Leigh

  12. 12 GrapeRadio Crew Nov 21st, 2005 at 10:14 pm

    Alvin,
    Glad I could help. That reminds me, I have a holiday-client wine order to place.

    Leigh

  13. 13 paul r Nov 23rd, 2005 at 10:05 pm

    okay,
    i just did a long road trip and caught up on a bunch of my listening, and i think this was the podcast in which i feel compelled to say something….

    jay,
    i feel your pain. wineries allocating wine on a first come, first serve basis?? and then loosing your allocation! it happens to me as well, what a pain… however, you have to look at the wineries’ side. they are trying to estimate demand and they have a limited supply. ideally they would like to sell through all of their wine with one offering – thereby making their lives easier. if they allocated you 10 bottles (for example) and held those bottles specifically for you, and you decided to only buy 5 of them, they would have to do a secondary offering to sell those additional 5 bottles. based on the same scenario, they could allocate those 5 to some other customer, who could them only buy 3, and then they have a 3rd offering… and so on.

    obviously no system is perfect. you can not please all the people all the time…

    if you are that upset, and it sounded like you were, it seems your only recourse is to use your wine dollars to buy other juice (yellowtail, anyone?) as you stated in the podcast. however, unfortunately i do not think it will do anything to change the winery’s behavior (and personally i’m not sure that what they did was per se bad/wrong). if the product is good, and the supply is limited, they will sell through the wine whether you buy it or not. the quality of the wine gets to be the only thing that counts.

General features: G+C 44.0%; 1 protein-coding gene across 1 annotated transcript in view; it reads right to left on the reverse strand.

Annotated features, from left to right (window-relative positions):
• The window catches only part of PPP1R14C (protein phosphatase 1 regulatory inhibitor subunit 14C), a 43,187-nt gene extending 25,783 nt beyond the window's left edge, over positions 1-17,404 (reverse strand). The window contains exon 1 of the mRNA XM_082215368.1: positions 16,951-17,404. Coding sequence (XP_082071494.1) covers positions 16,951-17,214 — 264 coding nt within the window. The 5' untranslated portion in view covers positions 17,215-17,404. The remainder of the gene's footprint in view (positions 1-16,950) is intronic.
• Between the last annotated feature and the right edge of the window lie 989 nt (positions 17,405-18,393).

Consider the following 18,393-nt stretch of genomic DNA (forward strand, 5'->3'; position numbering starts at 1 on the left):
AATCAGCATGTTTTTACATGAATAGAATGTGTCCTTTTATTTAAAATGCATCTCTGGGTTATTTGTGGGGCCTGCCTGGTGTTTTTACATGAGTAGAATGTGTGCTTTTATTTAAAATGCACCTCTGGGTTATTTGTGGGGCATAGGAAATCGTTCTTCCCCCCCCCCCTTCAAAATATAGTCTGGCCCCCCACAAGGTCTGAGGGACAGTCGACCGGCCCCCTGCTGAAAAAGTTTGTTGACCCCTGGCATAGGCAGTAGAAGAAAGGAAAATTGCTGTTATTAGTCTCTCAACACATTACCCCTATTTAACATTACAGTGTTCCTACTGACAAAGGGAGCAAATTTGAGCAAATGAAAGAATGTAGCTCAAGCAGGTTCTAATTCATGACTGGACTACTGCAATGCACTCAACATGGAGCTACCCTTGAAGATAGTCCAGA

in the podcast, i believe you questioned whether it was fair for you to complain to the winery. of course! freedom of speech! its protected by one of those old documents… by all means, express yourself.

    but now, here is where i find your behavior odd (and i say that with love in my heart). the winery wanted to help you out and get you some wine (which obviously you wanted) and you did not think it was fair to take that wine as it went against their system. forgive me, but that is the system. they allocated you some wine, they sold it, you complained, they offered you a part of your allocation, you said no, i do not feel right taking it now… i do not get it. if you had said, this is jay from graperadio.com and you screwed me out of my allocation, and i want my wine or else i will bad mouth you on my podcast, then i could understand not taking any wine. but if you represented yourself as the rest of us (mere wine geeks), then i’m not really sure what the problem would be accepting the wine they offered. they are a business trying to make a living in an industry that despite its romance, can be very difficult to make money. as a businessman, i would hope that you could see their point…

    no judgement… (i think)

    btw old barolo makes great gifts to paul….

  14. 14 GrapeRadio Crew Nov 24th, 2005 at 7:02 am

    Paul, I fully understand your point about people not accepting all of their allocation. The word allocated refers to the concept of setting something aside for a special purpose. By any stretch of the imagination, they did not do that. What they did is set a threshold on the maximum quantity of wine I could potentially buy. They did cover themselves by saying “first come – first served”. Of course, that is only useful to people that get their mail earlier than others. I just do not agree with the position that my ability to get wine should be based primarily on luck. I was not able to get a single wine I was “allocated”. What is the point of giving me an allocation if I can not get the wine?

    The airlines have over-allocated seats for years, but my seat is guaranteed as long as I arrive before a SPECIFIED time.